Too Big to Fail

tbtf lede pic

There are close to 7,000 banks in the U.S. The biggest six have $10 trillion in assets, well over twice as much as the next 30 combined. Globally, the six biggest banks have increased their assets more than five-fold since 1997.  That’s a lot of money in not too many hands. It might even mean that those banks are still too big to let fail, as governments decided during the panic of 2008. Anger soared over the disbursement of hundreds of billions of dollars to save banks while homeowners and businesses went under. Global regulators have been working ever since to make it possible for even the biggest financial institutions to close their doors without triggering an economic meltdown. There’s plenty of skepticism about whether they’ve succeeded.

The Situation

In November 2015, an international board of financial regulators published rules that could require the world’s biggest banks to raise as much as $1.2 trillion in new funding. The new rules encourage the banks to issue debt that could be written off or converted to equity in the face of losses. Regulators said they hoped that would push lenders to be more vigilant about the risks banks take. Separately, financial firms were working to revise trillions of dollars in contracts in a way that could reduce the chance of a bailout. The changes would leave contracts in place for up to 48 hours after a bank fails, giving governments more time to restructure banks without having to take them over.  In October, Hillary Clinton, a Democratic presidential candidate, said she supported breaking up or reorganizing U.S. financial firms that are “too large and too risky,” a position already endorsed by her main rivals in the party. Republicans in Congress have proposed replacing the provisions for winding down failing megabanks with a new bankruptcy court that would impose losses on shareholders and unsecured creditors.

Source: International Monetary Fund
Source: International Monetary Fund

The Background

The bank failures of the Great Depression led to the creation of deposit insurance and regulators like the U.S. Federal Deposit Insurance Corporation with powers to take over failing banks and liquidate them in an orderly way. That worked for decades. Then in 2007 and 2008, a series of deeply indebted investment banks not protected by the FDIC faced the equivalent of bank runs as creditors or shareholders started to doubt their solvency. When one, Lehman Brothers, was allowed to go under, regulators learned that the biggest firms were so interconnected that only massive bailouts kept dozens more around the world from failing. Responding to the crisis, regulators hastily extended the safety net till it eventually covered more than half  of the financial sector. The 2010 Dodd-Frank Act expanded the powers of the FDIC to dismantle troubled financial companies that weren’t banks, like insurers and potentially some mutual funds, which would be asked to beef up their capital reserves and draw up “living wills,” plans for their own demise. One of the first non-banks to get that designation was American International Group, Inc., the giant insurer whose failure drew one of the largest bailouts in 2008. It’s an honor most candidates would rather do without, and in 2014 MetLife became the first insurer to sue to remove the label.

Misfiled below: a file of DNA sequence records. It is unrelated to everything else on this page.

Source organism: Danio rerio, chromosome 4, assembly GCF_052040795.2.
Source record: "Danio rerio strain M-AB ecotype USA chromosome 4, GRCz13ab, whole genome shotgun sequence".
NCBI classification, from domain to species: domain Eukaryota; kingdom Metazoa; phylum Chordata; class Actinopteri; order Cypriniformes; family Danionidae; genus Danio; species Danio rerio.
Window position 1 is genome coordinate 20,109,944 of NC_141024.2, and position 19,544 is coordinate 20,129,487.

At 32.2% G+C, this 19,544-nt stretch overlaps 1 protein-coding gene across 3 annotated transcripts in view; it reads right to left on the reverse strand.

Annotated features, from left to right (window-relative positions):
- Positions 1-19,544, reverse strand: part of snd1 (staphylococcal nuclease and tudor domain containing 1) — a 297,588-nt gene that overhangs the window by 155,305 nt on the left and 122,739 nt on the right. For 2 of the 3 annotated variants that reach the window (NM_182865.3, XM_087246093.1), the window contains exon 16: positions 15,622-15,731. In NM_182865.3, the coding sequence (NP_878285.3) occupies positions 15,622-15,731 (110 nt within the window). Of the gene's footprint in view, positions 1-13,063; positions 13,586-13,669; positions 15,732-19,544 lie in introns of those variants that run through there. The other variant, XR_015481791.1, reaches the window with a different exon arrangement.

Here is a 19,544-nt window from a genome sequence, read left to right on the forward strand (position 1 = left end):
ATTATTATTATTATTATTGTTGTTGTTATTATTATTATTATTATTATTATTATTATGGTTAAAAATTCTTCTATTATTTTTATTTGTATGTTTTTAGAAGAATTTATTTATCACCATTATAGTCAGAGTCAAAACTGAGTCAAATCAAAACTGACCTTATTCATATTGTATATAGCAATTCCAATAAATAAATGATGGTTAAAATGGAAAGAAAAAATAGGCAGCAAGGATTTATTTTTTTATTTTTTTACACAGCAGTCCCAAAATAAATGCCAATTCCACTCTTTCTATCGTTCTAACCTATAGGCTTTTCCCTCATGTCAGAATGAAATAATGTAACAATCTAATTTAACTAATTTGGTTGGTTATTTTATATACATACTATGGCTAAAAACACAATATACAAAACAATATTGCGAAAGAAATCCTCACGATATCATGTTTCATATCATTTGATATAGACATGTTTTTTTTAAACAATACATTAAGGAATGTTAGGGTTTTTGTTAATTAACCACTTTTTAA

Source: International Monetary Fund
Source: International Monetary Fund

The Argument

A 2014 study by the International Monetary Fund found that the belief among lenders that governments won’t let big banks go under produced annual savings of as much as $300 billion for large banks in the E.U., up to $70 billion in the U.S. and $110 billion in both the U.K. and Japan. Those figures, which were roughly consistent with studies by the Federal Reserve Bank of New York and Europe’s Green Party, suggested that this implicit subsidy could be at least as big as the big banks’ profits. But big banks say that more recent data shows that any borrowing advantage they gained after the 2008 bailouts has shrunk dramatically since tougher regulations were put in place; a Government Accountability Office report in July 2014 backed this up. In November, Standard and Poor’s said it might downgrade the debt rating of big U.S. banks, since the new rules requiring the banks to raise more money could make bank debt riskier — by making a bailout less likely.

The Reference Shelf

  • The Financial Stability Board’s annual list of Global Systemically Important Banks
  • The IMF study and the financial industry’s response.
  • A study from the Federal Reserve Bank of New York that concluded that big banks can borrow more cheaply, and one from the Clearing House, a banking industry trade association, that argues that the subsidy has faded with new regulations. And one from the U.S. General Accounting Office that found support for both positions.
  • A study commissioned by the Green Party in the European Parliament that put the value of the subsidy to EU banks at 234 billion euros ($321 billion) in 2012.
  • A review by the FDIC of studies on the subject.
  • An analysis by Bloomberg Government in June 2013 of the too-big-to-fail subsidy and proposed capital surcharges.
  • A list by Bloomberg Rankings of the world’s biggest banks by assets.
  • William Safire On Language column from 2008 on the origin of the term “too big to fail.”

First Published April 14, 2014

To contact the writer of this QuickTake:

Cheyenne Hopkins in Washington at

To contact the editors responsible for this QuickTake:

Maura Reynolds at

John O'Neil at